"Jenny's apartment was in the mandatory evacuation zone and she fled Manhattan about 12 hours before the severe flooding hit."
From the parent of a Wheaton alumna:
Jenny's apartment was in the mandatory evacuation zone and she fled Manhattan about 12 hours before the severe flooding hit. It was the parents of one of last year’s roommates who rescued her first. They drove down to Hoboken, New Jersey to pick her up and have her stay in their home for two days. Then, when Jenny had to return to the city for work, her class president and his three friends let her stay on their couch for a few days. This was not a long term solution so we all began calling anyone we remotely knew in Manhattan to see if someone could take Jenny. My only friend there was stranded in Florida and already had seven displaced persons living in her two bedroom apartment. My brother found a Wheaton football friend on a social networking site and called him. They had not spoken in 15 years but the man and his wife have graciously taken Jenny in for the last three days. I must say that in times like this the price of a Wheaton education is worth every penny.
This example is just one of the many ways that the Wheaton community has rallied around one another in the wake of Hurricane Sandy, which devastated the East Coast on October 29th and 30th, 2012. The storm destroyed more than 300,000 housing units in New York alone, left 8.51 million people across 16 states without power, and caused an estimated $20 billion in property damage.
A month later, families are still trying to recover from the devastating storm, and the recovery will continue for years to come.
Dr. Jamie Aten of Wheaton’s Humanitarian Disaster Institute says that first and foremost, people need to remember that recovery takes place in community. “I would encourage those directly affected not to go through this alone.”
Dr. Aten is no stranger to disaster recovery. His family moved to Mississippi six days before Hurricane Katrina hit in 2005, and he saw firsthand the important role that the local church played in reaching out to meet people’s needs. “Not just the local church but the world church,” he says. “We saw the larger church coming together to really address the needs that were left.”
Dr. Aten spent the next five years responding to a number of different disasters, including what has been termed the Deepwater Horizon oil spill in 2010. He began teaching as a psychology professor at Wheaton’s Graduate School in 2010, bringing to the College community his interest in disaster relief and a vision for opportunities “to work with and equip local churches, domestically and globally.” Dr. Aten, together with Dr. David Boan, created the Humanitarian Disaster Institute at Wheaton in 2011. HDI is the first faith-based academic disaster research center.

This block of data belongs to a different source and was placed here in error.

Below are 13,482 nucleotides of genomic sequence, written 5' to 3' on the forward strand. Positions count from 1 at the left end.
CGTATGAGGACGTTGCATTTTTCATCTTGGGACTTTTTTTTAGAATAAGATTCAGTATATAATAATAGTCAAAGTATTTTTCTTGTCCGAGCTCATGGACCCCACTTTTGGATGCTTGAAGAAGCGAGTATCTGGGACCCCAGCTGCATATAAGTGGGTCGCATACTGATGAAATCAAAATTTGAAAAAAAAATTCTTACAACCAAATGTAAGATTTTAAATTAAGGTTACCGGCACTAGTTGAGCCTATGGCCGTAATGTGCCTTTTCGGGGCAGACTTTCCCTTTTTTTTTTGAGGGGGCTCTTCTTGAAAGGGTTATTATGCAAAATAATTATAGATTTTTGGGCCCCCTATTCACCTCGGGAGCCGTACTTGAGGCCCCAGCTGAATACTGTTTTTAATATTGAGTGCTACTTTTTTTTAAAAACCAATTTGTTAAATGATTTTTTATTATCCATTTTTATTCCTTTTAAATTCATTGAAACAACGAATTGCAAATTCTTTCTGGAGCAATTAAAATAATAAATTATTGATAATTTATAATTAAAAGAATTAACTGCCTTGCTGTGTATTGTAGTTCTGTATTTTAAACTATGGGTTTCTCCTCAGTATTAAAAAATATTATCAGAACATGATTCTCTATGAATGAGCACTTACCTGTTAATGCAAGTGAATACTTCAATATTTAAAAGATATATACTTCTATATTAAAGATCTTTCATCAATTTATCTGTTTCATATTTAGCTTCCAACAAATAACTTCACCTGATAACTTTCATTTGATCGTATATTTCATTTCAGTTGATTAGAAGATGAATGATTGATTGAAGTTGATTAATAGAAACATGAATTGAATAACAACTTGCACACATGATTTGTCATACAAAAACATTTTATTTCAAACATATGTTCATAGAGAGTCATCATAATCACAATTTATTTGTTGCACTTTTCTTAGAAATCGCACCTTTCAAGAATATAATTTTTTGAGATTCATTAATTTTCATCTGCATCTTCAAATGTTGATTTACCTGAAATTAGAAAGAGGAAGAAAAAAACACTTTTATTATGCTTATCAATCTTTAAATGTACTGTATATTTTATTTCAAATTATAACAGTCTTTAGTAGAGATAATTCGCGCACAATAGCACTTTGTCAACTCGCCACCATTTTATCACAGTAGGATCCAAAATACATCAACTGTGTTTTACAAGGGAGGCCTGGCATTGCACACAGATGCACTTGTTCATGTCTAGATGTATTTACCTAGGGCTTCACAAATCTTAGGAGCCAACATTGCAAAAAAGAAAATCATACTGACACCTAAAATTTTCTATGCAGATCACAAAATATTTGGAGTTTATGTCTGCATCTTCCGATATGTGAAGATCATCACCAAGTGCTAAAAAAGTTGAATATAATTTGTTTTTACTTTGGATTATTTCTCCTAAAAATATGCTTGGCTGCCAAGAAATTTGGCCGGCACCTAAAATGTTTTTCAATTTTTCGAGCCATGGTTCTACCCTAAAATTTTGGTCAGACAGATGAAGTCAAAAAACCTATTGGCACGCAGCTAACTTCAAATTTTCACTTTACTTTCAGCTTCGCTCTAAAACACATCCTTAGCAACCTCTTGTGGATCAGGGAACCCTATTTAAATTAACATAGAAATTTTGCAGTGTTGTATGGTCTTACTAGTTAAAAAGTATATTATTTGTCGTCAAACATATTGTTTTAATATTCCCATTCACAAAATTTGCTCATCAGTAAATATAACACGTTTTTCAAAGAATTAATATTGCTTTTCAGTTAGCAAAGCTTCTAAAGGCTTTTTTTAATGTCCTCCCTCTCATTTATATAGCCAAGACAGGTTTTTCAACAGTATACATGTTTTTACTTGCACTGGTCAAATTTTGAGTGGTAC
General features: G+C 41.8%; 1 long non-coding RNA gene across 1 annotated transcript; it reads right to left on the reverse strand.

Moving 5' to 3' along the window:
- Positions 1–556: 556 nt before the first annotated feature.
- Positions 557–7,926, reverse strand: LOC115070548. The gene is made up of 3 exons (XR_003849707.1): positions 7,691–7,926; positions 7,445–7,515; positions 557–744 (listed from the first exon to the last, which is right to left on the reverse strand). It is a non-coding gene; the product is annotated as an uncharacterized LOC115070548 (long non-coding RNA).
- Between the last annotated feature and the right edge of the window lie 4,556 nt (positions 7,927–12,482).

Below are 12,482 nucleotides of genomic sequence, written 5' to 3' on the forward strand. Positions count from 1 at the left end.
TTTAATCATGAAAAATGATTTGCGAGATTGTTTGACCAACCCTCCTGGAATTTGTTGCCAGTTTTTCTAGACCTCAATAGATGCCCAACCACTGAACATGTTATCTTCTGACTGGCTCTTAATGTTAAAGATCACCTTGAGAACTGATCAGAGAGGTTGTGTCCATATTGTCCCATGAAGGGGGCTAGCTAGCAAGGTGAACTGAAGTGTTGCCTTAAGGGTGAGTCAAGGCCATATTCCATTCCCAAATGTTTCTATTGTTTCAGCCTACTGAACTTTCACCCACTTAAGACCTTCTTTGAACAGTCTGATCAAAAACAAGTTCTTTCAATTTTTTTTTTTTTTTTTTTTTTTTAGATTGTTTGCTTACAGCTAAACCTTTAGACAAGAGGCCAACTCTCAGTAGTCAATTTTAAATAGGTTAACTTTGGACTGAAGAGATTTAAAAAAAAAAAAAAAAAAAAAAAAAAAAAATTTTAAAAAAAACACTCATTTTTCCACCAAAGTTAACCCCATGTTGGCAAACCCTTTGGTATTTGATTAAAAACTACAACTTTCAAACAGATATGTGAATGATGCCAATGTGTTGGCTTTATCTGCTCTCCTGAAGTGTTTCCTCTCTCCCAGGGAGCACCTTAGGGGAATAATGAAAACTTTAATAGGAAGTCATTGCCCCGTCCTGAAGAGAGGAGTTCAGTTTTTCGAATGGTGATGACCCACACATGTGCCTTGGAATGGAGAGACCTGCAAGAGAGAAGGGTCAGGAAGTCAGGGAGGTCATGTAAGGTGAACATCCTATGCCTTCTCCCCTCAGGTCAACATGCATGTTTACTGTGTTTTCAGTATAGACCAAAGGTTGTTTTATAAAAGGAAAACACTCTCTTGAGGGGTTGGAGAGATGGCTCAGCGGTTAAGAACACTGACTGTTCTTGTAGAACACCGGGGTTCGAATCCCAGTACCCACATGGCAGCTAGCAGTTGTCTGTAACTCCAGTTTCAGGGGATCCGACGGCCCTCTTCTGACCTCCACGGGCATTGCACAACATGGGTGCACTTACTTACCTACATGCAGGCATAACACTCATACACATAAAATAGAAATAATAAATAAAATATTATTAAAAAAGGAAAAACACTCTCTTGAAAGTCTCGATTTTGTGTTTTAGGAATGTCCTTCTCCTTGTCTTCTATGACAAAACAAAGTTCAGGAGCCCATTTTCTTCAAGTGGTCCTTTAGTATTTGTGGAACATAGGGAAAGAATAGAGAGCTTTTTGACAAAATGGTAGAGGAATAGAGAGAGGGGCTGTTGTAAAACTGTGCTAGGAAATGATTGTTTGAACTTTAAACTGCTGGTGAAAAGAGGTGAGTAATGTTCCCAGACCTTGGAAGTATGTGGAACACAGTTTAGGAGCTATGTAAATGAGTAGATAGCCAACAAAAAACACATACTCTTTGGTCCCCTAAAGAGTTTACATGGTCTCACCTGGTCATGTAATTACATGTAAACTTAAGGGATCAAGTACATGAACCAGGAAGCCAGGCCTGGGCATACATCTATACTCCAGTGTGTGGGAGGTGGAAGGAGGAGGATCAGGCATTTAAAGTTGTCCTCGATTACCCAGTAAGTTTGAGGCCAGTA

So how does HDI work?
“There’s a strong psychosocial care and support piece to what we do,” says Dr. Aten, “but at the same time, the way HDI is configured is that we also have faculty fellows from different departments all over campus who bring together their unique areas of expertise. We collaborate together and also work with our undergraduate and graduate students to help carry out our various projects.
“HDI is not a relief organization,” Dr. Aten explains. “We come alongside those who are doing the work on the ground to provide technical expertise, applied research, and training.”
A current project includes research by undergraduate geology, applied mathematics, and computer science students who are working with HDI creating an integrated online social network, GIS map, and mobile apps for pastors in Japan to meet their communication needs after the 2011 tsunami and in preparation of any future disaster. HDI is also working on projects in Uzbekistan, Haiti, Africa, India, New Zealand, Alabama, Montana, and Illinois (Dupage and Cook Counties). When Sandy hit the East Coast, Dr. Aten says they began focusing on how to meet the needs of people directly affected by the storm.
“In response to Hurricane Sandy, one of the things we were hearing from a lot of churches in the East was concern about the disaster’s spiritual and emotional care issues.” HDI brought together 15 psychology graduate students to develop a “‘Disaster Spiritual and Emotional Care Tip Sheet’ series that local clergy or lay leaders can use when working with survivors.”
“We have sought to demonstrate what the faith community brings in times of disaster. We’ve tried to help other organizations see that in the event of a disaster it’s often the local churches that are the very first ones on the ground ready to help; and when other groups have long left, it’s often still the local churches that continue to help provide for the unmet needs of a community.”
“Our goal is to make a difference in the lives of those directly affected by disasters by partnering with and strengthening local churches to be able to better prepare, respond and recover from disasters.” HDI has many resources available on their website for how people can meet the needs of those affected by a storm like Sandy.